By Bob Shuman
Theatre watchers may contemplate how two plays, both directed by Orson Welles for the Depression’s Federal Theatre, have devilishly reappeared, not during a period of high unemployment, but in time for the Mueller Report. The first is The Cradle Will Rock, at Classic Stage Company (CSC), which plays until May 19, a sung-through worker’s opera, whose score can seem a paint-by-numbers overlay on songs by Kurt Weill (with Brechtian lyrics), specifically “Surabaya Johnny,” from Happy End, and “Tango Ballad” from The Threepenny Opera. The show, from 1937, was famously taken into a commercial run by its director, after a delayed opening; its first performance was sung by company actors from the audience, while Marc Blitzstein played his score on an onstage piano. Political divides, erupting from unions and concerns regarding socialism, forced the standoff and provided an early example of Welles’s artistic marginalization, a pattern to be continued during his Hollywood years (a campy movie, Cradle Will Rock, based on these events, by Tim Robbins, was released in 1999, starring Vanessa Redgrave, Susan Sarandon, Cherry Jones, and Bill Murray, among many others).
Minimalist director John Doyle, who tends to use actors who can double on musical instruments (Patti LuPone demonstrated her abilities on the tuba, in his Sweeney Todd, in 2005, for example), surrounds Blitzstein’s piano with salvage drums, and his only props are wads of cold, hard cash. Doyle has gathered professional singers, actors, and musicians (dressed in dungarees–scarves for women– working unmiked and laterally, while the audience sits on three sides) for his Steeltown, U.S.A., the domicile of the powerful, corrupt, exploitive businessman, Mr. Mister. Although Tony Yazbeck has an ultimate period look, perfect for casting by Elia Kazan, and goddess-sized Kara Mikula can make a surprising calisthenic move, this is a solid, professional, all-equals ensemble, which also includes the impressive talents of Ken Barnett, Eddie Cooper, Benjamin Eakeley, David Garrison, Ian Lowe, Lara Pulver, Sally Ann Triplett, and Rema Webb.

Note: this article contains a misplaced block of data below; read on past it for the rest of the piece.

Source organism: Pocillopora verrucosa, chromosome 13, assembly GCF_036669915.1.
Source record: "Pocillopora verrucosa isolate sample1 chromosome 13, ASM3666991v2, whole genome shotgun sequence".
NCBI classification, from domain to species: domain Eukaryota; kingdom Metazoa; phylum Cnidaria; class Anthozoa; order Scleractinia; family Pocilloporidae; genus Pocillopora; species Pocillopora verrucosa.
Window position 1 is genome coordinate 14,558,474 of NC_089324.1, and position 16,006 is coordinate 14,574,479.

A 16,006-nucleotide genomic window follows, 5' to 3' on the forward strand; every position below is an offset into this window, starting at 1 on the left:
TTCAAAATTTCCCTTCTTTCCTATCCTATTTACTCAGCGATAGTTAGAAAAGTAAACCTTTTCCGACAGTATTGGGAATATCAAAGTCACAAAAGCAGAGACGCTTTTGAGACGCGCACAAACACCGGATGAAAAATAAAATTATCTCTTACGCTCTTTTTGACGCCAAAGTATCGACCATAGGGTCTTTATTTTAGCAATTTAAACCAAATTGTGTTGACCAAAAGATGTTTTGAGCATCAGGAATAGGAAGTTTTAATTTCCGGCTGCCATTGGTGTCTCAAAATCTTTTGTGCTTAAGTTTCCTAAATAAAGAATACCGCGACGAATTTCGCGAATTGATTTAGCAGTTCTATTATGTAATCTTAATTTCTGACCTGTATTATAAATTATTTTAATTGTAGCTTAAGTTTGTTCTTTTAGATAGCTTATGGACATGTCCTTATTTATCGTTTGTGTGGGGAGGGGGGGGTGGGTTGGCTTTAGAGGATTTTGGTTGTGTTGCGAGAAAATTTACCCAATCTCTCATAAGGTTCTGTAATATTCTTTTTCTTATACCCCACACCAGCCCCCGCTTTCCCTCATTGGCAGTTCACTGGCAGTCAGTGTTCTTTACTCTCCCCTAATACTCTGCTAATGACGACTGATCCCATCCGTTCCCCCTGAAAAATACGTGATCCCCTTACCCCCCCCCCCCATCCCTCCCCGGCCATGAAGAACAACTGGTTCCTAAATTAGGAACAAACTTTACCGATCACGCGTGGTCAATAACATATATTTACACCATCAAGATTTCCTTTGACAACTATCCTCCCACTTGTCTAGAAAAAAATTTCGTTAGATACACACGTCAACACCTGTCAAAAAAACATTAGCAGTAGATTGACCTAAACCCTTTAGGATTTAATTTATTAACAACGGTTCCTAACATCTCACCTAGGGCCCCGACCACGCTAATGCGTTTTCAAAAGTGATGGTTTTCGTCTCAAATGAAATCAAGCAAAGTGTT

There would probably be little reason to think about Welles now—after all, the Federal Theatre Project was active from 1935 to 1939, until political pressure closed it down–had Doyle and director Sharon Ann Fogarty (whose Faust 2.0 ran until April 14 at the newly opened state-of-the-art theater space for Mabou Mines on First Avenue) not seen an analogy between the evil characters in these artistic properties and Donald Trump. The Mueller outcome may seem a shattering anticlimax (like the 2016 election results), in that the president has not been found to be an evil Mr. Mister or Mephistopheles. Quite the reverse appears to be coming to light, where collectives, such as media organizations, and maybe even theatres, have chosen product which dovetails with the serial rating bids of network TV.